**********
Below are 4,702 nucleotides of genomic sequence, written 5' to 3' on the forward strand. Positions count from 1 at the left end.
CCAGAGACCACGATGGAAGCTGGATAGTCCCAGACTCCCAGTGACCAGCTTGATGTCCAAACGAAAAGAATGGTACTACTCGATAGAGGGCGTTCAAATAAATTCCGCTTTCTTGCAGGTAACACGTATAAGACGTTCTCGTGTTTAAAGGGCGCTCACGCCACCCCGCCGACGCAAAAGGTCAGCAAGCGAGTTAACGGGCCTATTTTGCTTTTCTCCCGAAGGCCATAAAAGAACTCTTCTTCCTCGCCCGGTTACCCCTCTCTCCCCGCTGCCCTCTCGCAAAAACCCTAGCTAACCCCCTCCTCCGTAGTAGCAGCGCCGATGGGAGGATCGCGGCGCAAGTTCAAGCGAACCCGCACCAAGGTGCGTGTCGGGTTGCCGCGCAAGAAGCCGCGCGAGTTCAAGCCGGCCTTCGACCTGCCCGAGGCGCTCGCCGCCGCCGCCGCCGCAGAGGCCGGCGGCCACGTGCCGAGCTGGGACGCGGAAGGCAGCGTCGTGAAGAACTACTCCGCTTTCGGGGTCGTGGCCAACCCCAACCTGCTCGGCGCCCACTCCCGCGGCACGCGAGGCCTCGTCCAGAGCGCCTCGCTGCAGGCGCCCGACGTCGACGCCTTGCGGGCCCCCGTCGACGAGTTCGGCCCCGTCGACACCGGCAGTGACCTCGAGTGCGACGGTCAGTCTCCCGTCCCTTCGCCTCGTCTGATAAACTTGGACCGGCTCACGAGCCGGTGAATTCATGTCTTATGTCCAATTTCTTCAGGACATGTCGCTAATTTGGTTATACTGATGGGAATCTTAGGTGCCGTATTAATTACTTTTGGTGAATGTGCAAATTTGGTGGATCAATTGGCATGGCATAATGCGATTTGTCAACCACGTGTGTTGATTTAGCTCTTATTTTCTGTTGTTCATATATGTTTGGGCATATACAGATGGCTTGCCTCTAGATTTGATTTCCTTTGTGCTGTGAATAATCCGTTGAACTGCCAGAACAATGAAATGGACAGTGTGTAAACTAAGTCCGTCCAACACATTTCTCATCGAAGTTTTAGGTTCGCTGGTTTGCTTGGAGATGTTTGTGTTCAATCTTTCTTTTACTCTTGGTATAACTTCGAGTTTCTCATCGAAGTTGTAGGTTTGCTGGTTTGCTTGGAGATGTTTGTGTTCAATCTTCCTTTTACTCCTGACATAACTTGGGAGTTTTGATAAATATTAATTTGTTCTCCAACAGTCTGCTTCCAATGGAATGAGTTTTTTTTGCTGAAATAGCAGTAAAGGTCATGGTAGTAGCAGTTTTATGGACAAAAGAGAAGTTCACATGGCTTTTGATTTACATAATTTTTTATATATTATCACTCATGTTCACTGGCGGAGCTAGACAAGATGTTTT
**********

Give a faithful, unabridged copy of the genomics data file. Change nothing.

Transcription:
Below are 4,702 nucleotides of genomic sequence, written 5' to 3' on the forward strand. Positions count from 1 at the left end.
CCAGAGACCACGATGGAAGCTGGATAGTCCCAGACTCCCAGTGACCAGCTTGATGTCCAAACGAAAAGAATGGTACTACTCGATAGAGGGCGTTCAAATAAATTCCGCTTTCTTGCAGGTAACACGTATAAGACGTTCTCGTGTTTAAAGGGCGCTCACGCCACCCCGCCGACGCAAAAGGTCAGCAAGCGAGTTAACGGGCCTATTTTGCTTTTCTCCCGAAGGCCATAAAAGAACTCTTCTTCCTCGCCCGGTTACCCCTCTCTCCCCGCTGCCCTCTCGCAAAAACCCTAGCTAACCCCCTCCTCCGTAGTAGCAGCGCCGATGGGAGGATCGCGGCGCAAGTTCAAGCGAACCCGCACCAAGGTGCGTGTCGGGTTGCCGCGCAAGAAGCCGCGCGAGTTCAAGCCGGCCTTCGACCTGCCCGAGGCGCTCGCCGCCGCCGCCGCCGCAGAGGCCGGCGGCCACGTGCCGAGCTGGGACGCGGAAGGCAGCGTCGTGAAGAACTACTCCGCTTTCGGGGTCGTGGCCAACCCCAACCTGCTCGGCGCCCACTCCCGCGGCACGCGAGGCCTCGTCCAGAGCGCCTCGCTGCAGGCGCCCGACGTCGACGCCTTGCGGGCCCCCGTCGACGAGTTCGGCCCCGTCGACACCGGCAGTGACCTCGAGTGCGACGGTCAGTCTCCCGTCCCTTCGCCTCGTCTGATAAACTTGGACCGGCTCACGAGCCGGTGAATTCATGTCTTATGTCCAATTTCTTCAGGACATGTCGCTAATTTGGTTATACTGATGGGAATCTTAGGTGCCGTATTAATTACTTTTGGTGAATGTGCAAATTTGGTGGATCAATTGGCATGGCATAATGCGATTTGTCAACCACGTGTGTTGATTTAGCTCTTATTTTCTGTTGTTCATATATGTTTGGGCATATACAGATGGCTTGCCTCTAGATTTGATTTCCTTTGTGCTGTGAATAATCCGTTGAACTGCCAGAACAATGAAATGGACAGTGTGTAAACTAAGTCCGTCCAACACATTTCTCATCGAAGTTTTAGGTTCGCTGGTTTGCTTGGAGATGTTTGTGTTCAATCTTTCTTTTACTCTTGGTATAACTTCGAGTTTCTCATCGAAGTTGTAGGTTTGCTGGTTTGCTTGGAGATGTTTGTGTTCAATCTTCCTTTTACTCCTGACATAACTTGGGAGTTTTGATAAATATTAATTTGTTCTCCAACAGTCTGCTTCCAATGGAATGAGTTTTTTTTGCTGAAATAGCAGTAAAGGTCATGGTAGTAGCAGTTTTATGGACAAAAGAGAAGTTCACATGGCTTTTGATTTACATAATTTTTTATATATTATCACTCATGTTCACTGGCGGAGCTAGACAAGATGTTTT